Dating back to biblical times, we see negative references about women and their periods. My favorite period app, Clue, wrote an article about negative period taboos that include biblical views and an encyclopedia entry.
“Go apart from women during the monthly course, do not approach them until they are clean” Quran 2:222
“…in her menstrual impurity; she is unclean… whoever touches… shall be unclean and shall wash his clothes and bathe in water and be unclean until evening” Leviticus 15
“Contact with [menstrual blood] turns new wine sour, crops touched by it become barren, grafts die, seed in gardens are dried up, the fruit of trees fall off, the edge of steel and the gleam of ivory are dulled, hives of bees die, even bronze and iron are at one seized by rust, and a horrible smell fills the air; to taste it drives dogs mad and infects their bites with an incurable poison.” First Latin Encyclopedia
Research has found that the menstrual taboo comes from the intersection of evolution, behavior, and biology. There is a universal understanding of the taboos as well; some societies have positive menstrual associations, saying they are powerful, and the women have been blessed by the moon. “The creation of menstrual taboos took place independently and repeatedly across different peoples and geographies. But scholars don’t agree about why.”
Views Around Me
As a little social experiment of my own, I decided to ask my team their thoughts about periods in general and how they are viewed in society. The answers vary from the girls and the guys; these are the responses:
“We shouldn’t have them. I know there are ways to not have it. I feel like we as women should get some type of sympathy from bosses/government/etc. What I mean by that is, feminine products should be free or cheaper in cost. Also, work leave should be given cause no woman asked to have a period and we shouldn’t have to take medication to stop or make it lighter”.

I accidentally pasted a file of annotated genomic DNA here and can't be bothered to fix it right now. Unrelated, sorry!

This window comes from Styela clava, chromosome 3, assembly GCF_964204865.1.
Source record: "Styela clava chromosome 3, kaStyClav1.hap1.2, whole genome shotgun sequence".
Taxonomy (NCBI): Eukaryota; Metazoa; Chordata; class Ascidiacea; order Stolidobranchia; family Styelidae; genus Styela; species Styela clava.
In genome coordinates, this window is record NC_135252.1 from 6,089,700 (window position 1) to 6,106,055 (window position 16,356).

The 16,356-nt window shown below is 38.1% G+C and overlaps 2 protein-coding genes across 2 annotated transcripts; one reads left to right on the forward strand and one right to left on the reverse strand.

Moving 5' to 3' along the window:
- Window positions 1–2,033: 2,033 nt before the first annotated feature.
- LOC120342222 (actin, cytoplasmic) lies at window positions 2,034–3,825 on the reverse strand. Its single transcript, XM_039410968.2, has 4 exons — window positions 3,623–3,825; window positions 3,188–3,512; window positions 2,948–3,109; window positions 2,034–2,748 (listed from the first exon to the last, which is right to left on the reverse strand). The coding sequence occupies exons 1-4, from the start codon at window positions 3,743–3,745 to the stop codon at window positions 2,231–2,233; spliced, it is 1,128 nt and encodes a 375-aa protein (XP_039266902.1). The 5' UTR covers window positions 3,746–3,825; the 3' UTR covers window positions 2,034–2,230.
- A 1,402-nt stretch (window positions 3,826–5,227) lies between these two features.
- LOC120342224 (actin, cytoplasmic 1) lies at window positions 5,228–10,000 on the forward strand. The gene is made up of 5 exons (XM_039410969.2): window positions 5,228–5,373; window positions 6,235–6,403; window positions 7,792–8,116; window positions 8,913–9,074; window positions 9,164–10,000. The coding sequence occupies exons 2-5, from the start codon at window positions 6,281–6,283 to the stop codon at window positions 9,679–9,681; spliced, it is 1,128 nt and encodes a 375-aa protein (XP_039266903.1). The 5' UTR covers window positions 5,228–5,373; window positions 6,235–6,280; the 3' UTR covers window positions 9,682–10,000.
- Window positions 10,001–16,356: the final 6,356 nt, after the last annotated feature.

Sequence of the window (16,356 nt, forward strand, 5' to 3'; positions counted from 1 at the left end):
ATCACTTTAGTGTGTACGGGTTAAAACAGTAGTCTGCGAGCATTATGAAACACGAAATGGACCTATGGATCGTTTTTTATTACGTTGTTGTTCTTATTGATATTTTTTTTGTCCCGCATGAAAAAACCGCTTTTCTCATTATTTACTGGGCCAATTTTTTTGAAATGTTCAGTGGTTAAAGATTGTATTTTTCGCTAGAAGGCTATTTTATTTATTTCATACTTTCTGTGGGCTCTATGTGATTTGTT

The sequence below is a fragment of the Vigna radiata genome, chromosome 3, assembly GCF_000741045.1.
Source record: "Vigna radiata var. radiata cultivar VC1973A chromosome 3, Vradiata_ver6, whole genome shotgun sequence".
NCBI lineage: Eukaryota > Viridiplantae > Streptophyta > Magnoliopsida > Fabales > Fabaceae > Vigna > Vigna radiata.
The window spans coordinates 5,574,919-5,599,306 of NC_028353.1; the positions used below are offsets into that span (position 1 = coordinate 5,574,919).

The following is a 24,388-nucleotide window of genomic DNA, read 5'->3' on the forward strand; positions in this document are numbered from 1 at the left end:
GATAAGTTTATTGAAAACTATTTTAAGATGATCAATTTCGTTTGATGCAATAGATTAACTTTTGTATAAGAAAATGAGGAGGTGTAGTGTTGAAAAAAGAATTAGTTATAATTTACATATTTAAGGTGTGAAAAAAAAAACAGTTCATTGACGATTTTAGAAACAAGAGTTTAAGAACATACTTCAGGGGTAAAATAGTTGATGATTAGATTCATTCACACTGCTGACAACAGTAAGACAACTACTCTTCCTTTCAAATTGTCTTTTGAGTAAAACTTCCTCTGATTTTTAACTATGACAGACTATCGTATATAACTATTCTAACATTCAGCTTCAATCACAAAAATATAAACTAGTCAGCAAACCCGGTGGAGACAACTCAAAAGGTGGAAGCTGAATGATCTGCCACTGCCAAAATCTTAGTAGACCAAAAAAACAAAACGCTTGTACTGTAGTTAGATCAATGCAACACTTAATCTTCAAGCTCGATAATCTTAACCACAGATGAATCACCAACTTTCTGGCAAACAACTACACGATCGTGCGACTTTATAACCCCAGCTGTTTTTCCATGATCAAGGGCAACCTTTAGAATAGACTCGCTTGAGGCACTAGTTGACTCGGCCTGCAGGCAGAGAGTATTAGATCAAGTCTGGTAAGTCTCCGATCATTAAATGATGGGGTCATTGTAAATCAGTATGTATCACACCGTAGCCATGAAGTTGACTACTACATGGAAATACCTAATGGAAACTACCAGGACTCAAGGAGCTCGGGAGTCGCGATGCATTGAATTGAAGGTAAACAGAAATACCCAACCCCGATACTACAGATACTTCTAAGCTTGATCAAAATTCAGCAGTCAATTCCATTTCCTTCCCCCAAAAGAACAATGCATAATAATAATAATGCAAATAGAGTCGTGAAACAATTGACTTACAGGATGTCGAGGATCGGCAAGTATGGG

“Can we get free birth control! I feel like my struggle is with not having access for cheap/free. I also feel like the information from OBGYN and PCP’s isn’t consistent at all. I also think that there needs to be better training on not pressuring women to have periods who don’t want them/shouldn’t have them. The influence of politics on the opinions of OB’s is ridiculous, and the restrictions on birth control are absurd. None of our products should cost an arm and a leg. And they damn sure should be regulated better. Men don’t have to put things in their body to function”.
“One thing I know is that in most states, companies that make pads and tampons are not required to tell you what chemicals are in their products. Which I think they should”.
Some of the men agreed that they would still have sex with a woman who is menstruating.
As you can see, everyone has a different opinion on menstruation. The biggest problem we face is those who need support from their society but don’t get it. That problem is also seen in school, because menstrual products on campus is an important topic and people don’t want to talk about it. Students such as Preeti Iyer want to change this. Preeti is a student at Princeton University who wanted to change the standard at school and bring menstrual products to campus. Her story is about grit, activism, and radical change. I will go more in-depth about her Menstrual Products Task Force. If you’d like to read the Clue article, it can be found here: https://helloclue.com/articles/culture/how-did-menstruation-become-taboo